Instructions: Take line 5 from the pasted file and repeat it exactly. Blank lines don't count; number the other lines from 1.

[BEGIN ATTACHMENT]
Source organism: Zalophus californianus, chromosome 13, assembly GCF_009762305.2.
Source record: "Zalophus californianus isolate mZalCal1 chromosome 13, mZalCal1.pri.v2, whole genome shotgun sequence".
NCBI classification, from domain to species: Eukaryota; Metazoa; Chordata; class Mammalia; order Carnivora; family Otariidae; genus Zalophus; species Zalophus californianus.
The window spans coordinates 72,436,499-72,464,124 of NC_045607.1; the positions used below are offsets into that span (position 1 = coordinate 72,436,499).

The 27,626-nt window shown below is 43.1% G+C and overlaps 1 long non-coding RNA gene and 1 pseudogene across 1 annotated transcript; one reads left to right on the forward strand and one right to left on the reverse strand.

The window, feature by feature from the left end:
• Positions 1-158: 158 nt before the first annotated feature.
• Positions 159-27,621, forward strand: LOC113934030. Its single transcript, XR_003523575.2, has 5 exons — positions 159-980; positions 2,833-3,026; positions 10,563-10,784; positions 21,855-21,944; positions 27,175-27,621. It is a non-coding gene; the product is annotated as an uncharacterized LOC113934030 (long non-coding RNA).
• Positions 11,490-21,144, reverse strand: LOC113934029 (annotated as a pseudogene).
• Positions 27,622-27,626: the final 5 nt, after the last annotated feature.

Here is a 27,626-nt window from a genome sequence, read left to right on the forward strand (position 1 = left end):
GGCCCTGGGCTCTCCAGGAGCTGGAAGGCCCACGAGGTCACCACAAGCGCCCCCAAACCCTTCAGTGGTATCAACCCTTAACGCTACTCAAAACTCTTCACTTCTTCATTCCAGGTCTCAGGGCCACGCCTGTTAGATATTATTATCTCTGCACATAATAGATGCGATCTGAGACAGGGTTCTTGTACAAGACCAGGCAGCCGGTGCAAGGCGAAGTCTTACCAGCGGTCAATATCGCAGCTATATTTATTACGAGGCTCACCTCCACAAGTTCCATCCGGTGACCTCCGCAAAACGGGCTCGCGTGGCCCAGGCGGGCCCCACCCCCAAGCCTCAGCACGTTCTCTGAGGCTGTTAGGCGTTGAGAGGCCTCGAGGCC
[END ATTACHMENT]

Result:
The 27,626-nt window shown below is 43.1% G+C and overlaps 1 long non-coding RNA gene and 1 pseudogene across 1 annotated transcript; one reads left to right on the forward strand and one right to left on the reverse strand.